“Strategy without process is a little more than a wish list.” Robert Filek
Everyone knows and understands the need for a business plan, but have you forgotten about your marketing strategy? A marketing strategy is a comprehensive portion of your marketing plan that outlines your marketing goals.
This strategic plan combines facts and objectives, actionable goals, and reflection. Don’t get caught up in fancy templates or pages worth of processes, instead use bullet points and notes to get started.
These 6 simple steps will put you on your way to understanding and accomplishing your marketing strategy.
1. Create a starting analysis
Write out your current business analysis including your product, your industry, and your opportunities. What are your challenges? What are your goals? In order to understand your strengths and weaknesses, consider what is positively and negatively affecting your ROI. Out of your offerings, what gives you a competitive advantage?
When considering new opportunities, think about what new markets may become available in your industry that you can capitalize on. Is there a new publication that caters to your industry? Think about how this can affect your growth potential over the next year.
2. Understand your target audience
Operating a business without a clearly defined target audience is a bit like throwing money out of a window. The simplest way to understanding your target audience is to pose the question, ‘What problem do we solve for our customer?’. If you are selling wrinkle cream, then you can see that you are providing a solution for the problem, wrinkles. Now ask yourself, who purchases wrinkle cream? While, this answer may seem simple, market research may be necessary in order to gain accurate insights.
Knowing your audience will provide understanding on where you should market your product. After your research you should also be able to decide the best times to advertise and the message that will have the most impact on your customer.
3. List out marketing goals
Your marketing goals should mimic your company goals. They are simply written statements that you hope to achieve from your marketing. While revenue is usually top-of-mind for most companies, it is also imperative to remember brand exposure. Your brand must be unique and engaging in order to be successful.
Goals can be qualitative or quantitative, but should remain measurable. If your goal is 15% growth, write it down and create a plan of action. Qualitative goals can range from brand awareness to an increased net promoter score (NPS). Make them measurable so that you can track successes and/or failures.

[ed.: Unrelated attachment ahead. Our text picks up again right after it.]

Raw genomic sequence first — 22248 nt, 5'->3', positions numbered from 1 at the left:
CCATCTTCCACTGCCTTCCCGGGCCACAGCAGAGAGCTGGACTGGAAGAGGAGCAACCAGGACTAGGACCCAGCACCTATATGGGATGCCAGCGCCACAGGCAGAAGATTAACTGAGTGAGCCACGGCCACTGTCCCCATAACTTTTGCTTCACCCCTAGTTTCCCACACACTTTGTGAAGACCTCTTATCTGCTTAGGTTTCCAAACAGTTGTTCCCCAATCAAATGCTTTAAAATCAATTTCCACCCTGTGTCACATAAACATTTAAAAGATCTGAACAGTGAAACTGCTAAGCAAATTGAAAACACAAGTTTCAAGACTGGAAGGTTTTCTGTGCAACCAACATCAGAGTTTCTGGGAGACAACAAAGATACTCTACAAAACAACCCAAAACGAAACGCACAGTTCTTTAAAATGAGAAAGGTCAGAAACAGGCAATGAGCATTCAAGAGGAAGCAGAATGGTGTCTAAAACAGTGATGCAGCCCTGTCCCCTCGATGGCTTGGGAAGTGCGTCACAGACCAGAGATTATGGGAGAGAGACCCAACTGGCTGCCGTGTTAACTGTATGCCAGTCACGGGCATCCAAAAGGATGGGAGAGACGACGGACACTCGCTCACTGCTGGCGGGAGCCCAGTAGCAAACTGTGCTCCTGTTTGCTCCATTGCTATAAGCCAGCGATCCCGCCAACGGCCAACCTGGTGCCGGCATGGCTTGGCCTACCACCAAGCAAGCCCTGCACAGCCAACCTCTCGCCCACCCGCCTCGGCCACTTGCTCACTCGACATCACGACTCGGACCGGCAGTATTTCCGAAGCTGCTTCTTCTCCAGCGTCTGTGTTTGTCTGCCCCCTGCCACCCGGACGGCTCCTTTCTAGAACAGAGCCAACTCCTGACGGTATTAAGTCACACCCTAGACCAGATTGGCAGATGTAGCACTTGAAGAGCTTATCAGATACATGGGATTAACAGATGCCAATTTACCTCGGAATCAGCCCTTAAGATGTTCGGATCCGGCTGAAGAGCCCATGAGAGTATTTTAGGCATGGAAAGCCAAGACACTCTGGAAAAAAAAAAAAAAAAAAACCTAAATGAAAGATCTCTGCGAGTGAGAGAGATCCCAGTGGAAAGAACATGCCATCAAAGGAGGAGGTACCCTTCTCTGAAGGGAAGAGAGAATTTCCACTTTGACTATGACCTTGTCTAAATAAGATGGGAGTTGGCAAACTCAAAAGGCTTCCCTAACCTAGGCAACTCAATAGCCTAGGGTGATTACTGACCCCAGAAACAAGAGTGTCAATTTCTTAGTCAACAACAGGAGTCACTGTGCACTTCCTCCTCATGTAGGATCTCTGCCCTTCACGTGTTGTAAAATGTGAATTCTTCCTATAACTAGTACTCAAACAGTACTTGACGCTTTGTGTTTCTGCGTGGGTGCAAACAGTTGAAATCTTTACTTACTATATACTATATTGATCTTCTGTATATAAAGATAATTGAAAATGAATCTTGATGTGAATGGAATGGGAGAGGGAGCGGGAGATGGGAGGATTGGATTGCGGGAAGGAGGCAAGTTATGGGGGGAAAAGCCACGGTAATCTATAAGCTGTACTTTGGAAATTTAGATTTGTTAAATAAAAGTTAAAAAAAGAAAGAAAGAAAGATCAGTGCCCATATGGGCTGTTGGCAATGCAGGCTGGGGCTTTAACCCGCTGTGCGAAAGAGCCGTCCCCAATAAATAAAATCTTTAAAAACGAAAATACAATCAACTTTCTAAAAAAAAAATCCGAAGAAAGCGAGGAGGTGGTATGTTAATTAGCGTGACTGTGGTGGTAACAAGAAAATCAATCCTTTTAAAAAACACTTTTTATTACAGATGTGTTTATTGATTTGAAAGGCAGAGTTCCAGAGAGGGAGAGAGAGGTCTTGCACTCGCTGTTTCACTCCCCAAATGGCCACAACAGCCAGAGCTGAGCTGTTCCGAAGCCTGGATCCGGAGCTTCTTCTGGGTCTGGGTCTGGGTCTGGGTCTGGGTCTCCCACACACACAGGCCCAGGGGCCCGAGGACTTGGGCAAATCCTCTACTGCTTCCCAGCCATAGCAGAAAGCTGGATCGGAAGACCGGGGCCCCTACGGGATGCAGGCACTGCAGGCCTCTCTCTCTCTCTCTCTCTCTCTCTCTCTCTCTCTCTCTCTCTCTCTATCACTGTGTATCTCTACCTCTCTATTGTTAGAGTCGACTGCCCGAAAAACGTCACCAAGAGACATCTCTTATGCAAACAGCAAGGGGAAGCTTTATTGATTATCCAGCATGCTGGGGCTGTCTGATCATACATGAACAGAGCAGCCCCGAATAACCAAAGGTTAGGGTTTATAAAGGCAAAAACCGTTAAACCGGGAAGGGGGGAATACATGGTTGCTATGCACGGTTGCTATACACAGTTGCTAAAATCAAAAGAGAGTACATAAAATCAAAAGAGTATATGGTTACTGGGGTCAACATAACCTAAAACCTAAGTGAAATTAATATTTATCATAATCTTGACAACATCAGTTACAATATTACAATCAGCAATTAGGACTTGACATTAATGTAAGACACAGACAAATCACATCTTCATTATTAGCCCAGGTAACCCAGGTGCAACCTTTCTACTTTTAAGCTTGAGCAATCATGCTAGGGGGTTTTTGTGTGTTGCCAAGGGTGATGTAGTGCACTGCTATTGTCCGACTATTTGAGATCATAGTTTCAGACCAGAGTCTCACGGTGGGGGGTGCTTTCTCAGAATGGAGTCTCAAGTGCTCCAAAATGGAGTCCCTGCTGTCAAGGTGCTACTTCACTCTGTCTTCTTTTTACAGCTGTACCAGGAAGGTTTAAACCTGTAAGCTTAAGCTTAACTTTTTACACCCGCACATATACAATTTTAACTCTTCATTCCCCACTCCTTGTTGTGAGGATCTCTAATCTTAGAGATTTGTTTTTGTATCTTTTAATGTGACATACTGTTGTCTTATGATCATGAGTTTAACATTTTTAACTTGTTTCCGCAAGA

4. Write an action plan
This is the most paramount section of your strategy. A good plan will outline all of the stages of your sales cycle. Look at your cold prospects and find ways to reach out by utilizing direct marketing campaigns, advertising, and public relation efforts. Your warm market prospects, people who have been introduced to your brand in the past, respond better to email and loyalty programs. Prospects that are on the brink of closing a sale, should get direct attention via email and phone.
Focus on a plan that promotes your message when your target audience is more likely to pay attention. If you offer B2B sales, Facebook may not be the place to engage in a sales transaction. Likewise, if your service is geared towards consumers, perhaps LinkedIn would not make good use of your marketing efforts.
Having a marketing budget is not optional. The path to success for your business lies in the hands of your marketing department. Your marketing budget should be a percentage of your projected gross revenue. Even with a tight budget, there is still great potential for growth. Your budget is not strictly the amount you will spend on advertising, it is also the price you pay for your resources (software and people). Your yearly budget should be aligned with how much growth you are anticipating and how quickly.
6. Review, analyze, and revise
It may help if you look at your marketing strategy as an ongoing process rather than a set-in-stone plan. As you review your successes and failures, you will surely have to tweak your strategy in order to meet your goals. Analyze the data from each campaign to see if there should be any changes. Use testing methodology to decide which parts work and which could use an overhaul.
Review and revise your strategy regularly instead of waiting until the end of a period to make changes. The earlier you catch your pitfalls, the sooner you can update and change your budget to move funds into the right places.
Is your strategy making the cut? Tell us what you are doing to strategize better this year!